“do you really want to hurt me?” – violent femmes (1991)


After nearly 28 years of living on this planet, I started taking music classes last week. Besides a few music classes in elementary school that I never retained, this is my first serious attempt to learn an instrument. I debated for months which instrument I wanted to start with. I kept thinking about which instrument would be the most fun for me. Throughout, I kept thinking drums were probably the most fun. I have a good sense of rhythm and I have always heard pounding the skins was a great physical, mental, and emotional release. I also entertained the idea of learning something unique like accordion.

However, considering that I am at the tail end of my 20s, I tend to think more practically now. I settled with guitar. Guitar was the one instrument I tried avoiding because it is the cliché go to instrument for all new musicians. I tried to find an alternative, but it ultimately made sense to me to start with the guitar. Despite the tropes of an amateur guitar musician, there has to be a reason guitar is the most common first instrument. Right?

I have always loved music. I enjoy a wide variety of music from simple pop staples to complex musical arrangements. My interest and fascination allowed me to develop a deep social and historical understanding of contemporary music. Why this album matters or how this artist influenced this region, and other things like that. But not being a trained a musician kept me from understanding the fundamental building blocks of popular music. I could not adequately discuss chord changes or things like that with any semblance of intellectual understanding.

Despite my lack of knowledge on how notes formed to make a song, I always became annoyed by overly analytical people who simplified the process. There’s a famous YouTube video where a few guys explain how a simple chord structure exists in almost every pop classic of the last 30+ years. They then play various songs using this chord structure and seamlessly segue from song to song. Sure, there are only a finite number of notes and chords, but I have never heard “With or Without You” come on the radio and thought I love “Don’t Stop Believing!” People who are overly analytical and suggest that all pop music is the same tend to take the magic out of music making and listening.

For me, what makes the arrangement of three chords special is the personality behind those chords. An artist who can make something theirs by influencing the sound with their personality makes it unique as if it was a different song altogether. I do enjoy a good cover song. It gets boring when cover songs copy the original in every respect (i.e. Roxy Music doing the improvised whistle Lennon does for “Jealous Guy”). However, what I want from a cover song is ownership. There is a reason why Hendrix’s “All Along the Watchtower” is so much different than Dylan’s original. It is because he owns it. Hendrix wasn’t trying to do Dylan.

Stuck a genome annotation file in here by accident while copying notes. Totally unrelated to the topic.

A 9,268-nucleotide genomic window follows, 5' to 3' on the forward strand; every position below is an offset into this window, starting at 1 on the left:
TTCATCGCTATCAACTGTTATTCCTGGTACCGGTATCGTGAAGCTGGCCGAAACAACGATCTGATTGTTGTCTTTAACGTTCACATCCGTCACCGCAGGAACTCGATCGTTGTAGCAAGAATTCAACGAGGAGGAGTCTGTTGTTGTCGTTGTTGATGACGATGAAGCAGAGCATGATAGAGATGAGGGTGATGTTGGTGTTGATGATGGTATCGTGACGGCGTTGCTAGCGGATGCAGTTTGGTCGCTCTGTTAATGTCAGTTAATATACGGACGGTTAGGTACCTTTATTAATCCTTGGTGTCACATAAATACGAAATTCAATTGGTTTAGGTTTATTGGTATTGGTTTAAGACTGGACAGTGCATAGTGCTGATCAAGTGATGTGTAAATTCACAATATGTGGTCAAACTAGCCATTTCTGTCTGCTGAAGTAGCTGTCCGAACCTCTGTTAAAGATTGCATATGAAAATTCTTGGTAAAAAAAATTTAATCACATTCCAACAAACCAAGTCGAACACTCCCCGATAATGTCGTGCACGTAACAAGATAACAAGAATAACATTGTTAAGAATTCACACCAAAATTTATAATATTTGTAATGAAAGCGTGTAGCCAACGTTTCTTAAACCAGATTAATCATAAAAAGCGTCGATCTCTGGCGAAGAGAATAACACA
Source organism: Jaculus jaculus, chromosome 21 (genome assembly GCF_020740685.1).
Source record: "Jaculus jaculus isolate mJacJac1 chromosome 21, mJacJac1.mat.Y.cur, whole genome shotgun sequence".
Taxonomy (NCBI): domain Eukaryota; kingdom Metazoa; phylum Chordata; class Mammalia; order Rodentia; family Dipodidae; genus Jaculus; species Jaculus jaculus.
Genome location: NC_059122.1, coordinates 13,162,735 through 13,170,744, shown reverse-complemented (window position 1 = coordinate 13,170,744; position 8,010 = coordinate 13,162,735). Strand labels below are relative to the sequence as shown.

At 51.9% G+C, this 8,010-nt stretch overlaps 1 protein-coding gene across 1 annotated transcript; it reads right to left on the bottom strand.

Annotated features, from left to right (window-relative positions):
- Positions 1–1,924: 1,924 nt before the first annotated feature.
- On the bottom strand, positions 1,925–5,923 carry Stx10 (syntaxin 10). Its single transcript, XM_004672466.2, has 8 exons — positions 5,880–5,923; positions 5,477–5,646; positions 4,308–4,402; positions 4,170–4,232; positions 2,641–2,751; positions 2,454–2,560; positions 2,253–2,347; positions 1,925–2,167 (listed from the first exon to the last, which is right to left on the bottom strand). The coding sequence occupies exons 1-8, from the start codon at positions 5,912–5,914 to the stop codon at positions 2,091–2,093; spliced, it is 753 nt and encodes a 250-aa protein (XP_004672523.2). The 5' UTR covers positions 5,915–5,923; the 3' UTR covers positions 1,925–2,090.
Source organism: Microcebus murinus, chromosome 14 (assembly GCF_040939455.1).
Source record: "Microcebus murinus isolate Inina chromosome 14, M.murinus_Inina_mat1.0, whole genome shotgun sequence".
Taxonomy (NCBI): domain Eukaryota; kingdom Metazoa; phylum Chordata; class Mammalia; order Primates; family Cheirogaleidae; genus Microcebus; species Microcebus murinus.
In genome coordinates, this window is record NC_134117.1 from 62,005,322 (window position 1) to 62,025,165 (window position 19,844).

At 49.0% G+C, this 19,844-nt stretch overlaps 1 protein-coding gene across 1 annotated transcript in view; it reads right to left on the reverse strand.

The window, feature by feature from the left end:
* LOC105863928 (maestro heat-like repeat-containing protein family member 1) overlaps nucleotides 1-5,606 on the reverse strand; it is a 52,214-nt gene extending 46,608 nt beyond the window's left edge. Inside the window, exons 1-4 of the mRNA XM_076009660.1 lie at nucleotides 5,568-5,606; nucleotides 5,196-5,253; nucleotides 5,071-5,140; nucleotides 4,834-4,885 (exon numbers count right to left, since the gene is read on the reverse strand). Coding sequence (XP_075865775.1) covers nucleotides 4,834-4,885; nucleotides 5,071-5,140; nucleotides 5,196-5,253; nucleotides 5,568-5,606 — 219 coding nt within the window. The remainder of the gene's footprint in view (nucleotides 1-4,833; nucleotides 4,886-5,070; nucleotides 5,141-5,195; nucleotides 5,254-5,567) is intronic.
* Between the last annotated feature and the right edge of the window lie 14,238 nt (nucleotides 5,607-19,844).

The Violent Femmes’ rendition of Culture Club’s “Do You Really Want to Hurt Me?” is a great tribute to the concept of cover ownership. It isn’t a great tribute because it is superior to the original (in many ways, it is not), but rather because it takes an existing work and rebrands it. By changing lyrics, altering arrangements, and emphasizing different words, the Violent Femmes almost seem like they are doing an entirely new song. Their rendition is fun and full of humor. The Femmes knew exactly that they were doing; taking a song they enjoy and reforming it in a way that is musically interesting to them. Listening to their cover, there is no doubt that you are listening to the Violent Femmes and not the Violent Femmes emulating Culture Club. This is the right way to cover a song. When covering a song, pay tribute instead of being a tribute band.

Music is another way of telling a story. As humans have done for thousands of years, we pass down stories from generation to generation. Along the way, the stories slightly change in this transgenerational game of telephone. Things might sound similar if they exist within close proximity to each other of a timeline, but there’s more to music than chords and notes. Music is a reflection of ourselves and how we perceive society, and that is always evolving. We take constructs and alter them to our liking. The Violent Femmes were having fun when making this song. You can hear the humor resonating from the track. Don’t take that humor and enjoyment away by being cynical. Do you really want to hurt music? I don’t.